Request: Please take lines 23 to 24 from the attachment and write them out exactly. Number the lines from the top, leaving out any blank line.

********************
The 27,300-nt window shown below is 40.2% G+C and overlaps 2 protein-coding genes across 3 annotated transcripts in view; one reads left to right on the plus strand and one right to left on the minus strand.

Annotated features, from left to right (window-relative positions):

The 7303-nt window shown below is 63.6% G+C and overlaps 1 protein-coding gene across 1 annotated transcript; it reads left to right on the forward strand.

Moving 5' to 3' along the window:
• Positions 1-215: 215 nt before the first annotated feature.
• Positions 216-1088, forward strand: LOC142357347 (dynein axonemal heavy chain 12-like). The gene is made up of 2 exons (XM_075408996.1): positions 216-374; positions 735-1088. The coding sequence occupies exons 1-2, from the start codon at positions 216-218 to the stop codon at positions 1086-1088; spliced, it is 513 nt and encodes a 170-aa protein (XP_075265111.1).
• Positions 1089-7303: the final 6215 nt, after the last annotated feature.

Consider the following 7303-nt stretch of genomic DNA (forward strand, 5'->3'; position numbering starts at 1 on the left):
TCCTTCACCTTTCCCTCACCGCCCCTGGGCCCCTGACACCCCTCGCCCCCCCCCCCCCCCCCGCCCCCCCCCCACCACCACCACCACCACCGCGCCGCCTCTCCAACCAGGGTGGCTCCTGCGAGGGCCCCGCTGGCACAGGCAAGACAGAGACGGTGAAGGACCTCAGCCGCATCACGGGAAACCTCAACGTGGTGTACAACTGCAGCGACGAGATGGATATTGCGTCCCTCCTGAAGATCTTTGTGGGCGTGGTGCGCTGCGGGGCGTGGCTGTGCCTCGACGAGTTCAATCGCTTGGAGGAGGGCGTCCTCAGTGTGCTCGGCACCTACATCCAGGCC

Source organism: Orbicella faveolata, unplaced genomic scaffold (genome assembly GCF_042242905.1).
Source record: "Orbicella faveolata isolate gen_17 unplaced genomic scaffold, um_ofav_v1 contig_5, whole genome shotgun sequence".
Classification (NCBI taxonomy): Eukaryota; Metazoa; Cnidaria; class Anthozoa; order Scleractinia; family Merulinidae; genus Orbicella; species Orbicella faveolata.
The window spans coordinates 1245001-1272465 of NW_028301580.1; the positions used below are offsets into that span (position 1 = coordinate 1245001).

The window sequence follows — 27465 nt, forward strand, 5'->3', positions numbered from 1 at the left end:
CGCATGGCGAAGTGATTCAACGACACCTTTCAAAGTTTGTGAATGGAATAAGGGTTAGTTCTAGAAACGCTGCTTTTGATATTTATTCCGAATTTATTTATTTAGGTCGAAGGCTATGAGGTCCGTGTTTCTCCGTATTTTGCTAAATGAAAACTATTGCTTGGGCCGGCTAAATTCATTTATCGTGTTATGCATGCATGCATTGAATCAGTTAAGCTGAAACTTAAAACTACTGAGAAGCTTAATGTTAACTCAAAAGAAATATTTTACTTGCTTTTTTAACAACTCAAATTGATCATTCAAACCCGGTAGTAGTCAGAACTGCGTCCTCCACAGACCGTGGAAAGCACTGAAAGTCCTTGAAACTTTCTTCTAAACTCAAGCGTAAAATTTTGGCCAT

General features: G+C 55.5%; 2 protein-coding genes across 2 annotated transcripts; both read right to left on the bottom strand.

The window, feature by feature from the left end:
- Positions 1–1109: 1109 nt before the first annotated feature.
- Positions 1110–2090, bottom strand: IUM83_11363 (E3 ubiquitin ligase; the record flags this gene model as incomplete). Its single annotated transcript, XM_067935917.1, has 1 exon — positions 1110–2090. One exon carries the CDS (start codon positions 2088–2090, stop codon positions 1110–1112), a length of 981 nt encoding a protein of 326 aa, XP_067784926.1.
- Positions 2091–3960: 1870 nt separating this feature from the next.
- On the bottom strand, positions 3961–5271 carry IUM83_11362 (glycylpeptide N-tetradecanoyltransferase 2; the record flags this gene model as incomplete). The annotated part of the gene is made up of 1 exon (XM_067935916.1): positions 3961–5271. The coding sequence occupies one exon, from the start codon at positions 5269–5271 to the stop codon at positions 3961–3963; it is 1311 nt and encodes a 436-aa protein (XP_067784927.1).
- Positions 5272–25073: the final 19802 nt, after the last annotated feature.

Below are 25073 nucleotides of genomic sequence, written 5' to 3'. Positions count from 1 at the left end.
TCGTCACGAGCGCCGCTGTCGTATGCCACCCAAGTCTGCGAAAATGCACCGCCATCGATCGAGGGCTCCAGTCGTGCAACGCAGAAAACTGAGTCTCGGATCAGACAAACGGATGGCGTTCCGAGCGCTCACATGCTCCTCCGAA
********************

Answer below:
Below are 25073 nucleotides of genomic sequence, written 5' to 3'. Positions count from 1 at the left end.
TCGTCACGAGCGCCGCTGTCGTATGCCACCCAAGTCTGCGAAAATGCACCGCCATCGATCGAGGGCTCCAGTCGTGCAACGCAGAAAACTGAGTCTCGGATCAGACAAACGGATGGCGTTCCGAGCGCTCACATGCTCCTCCGAA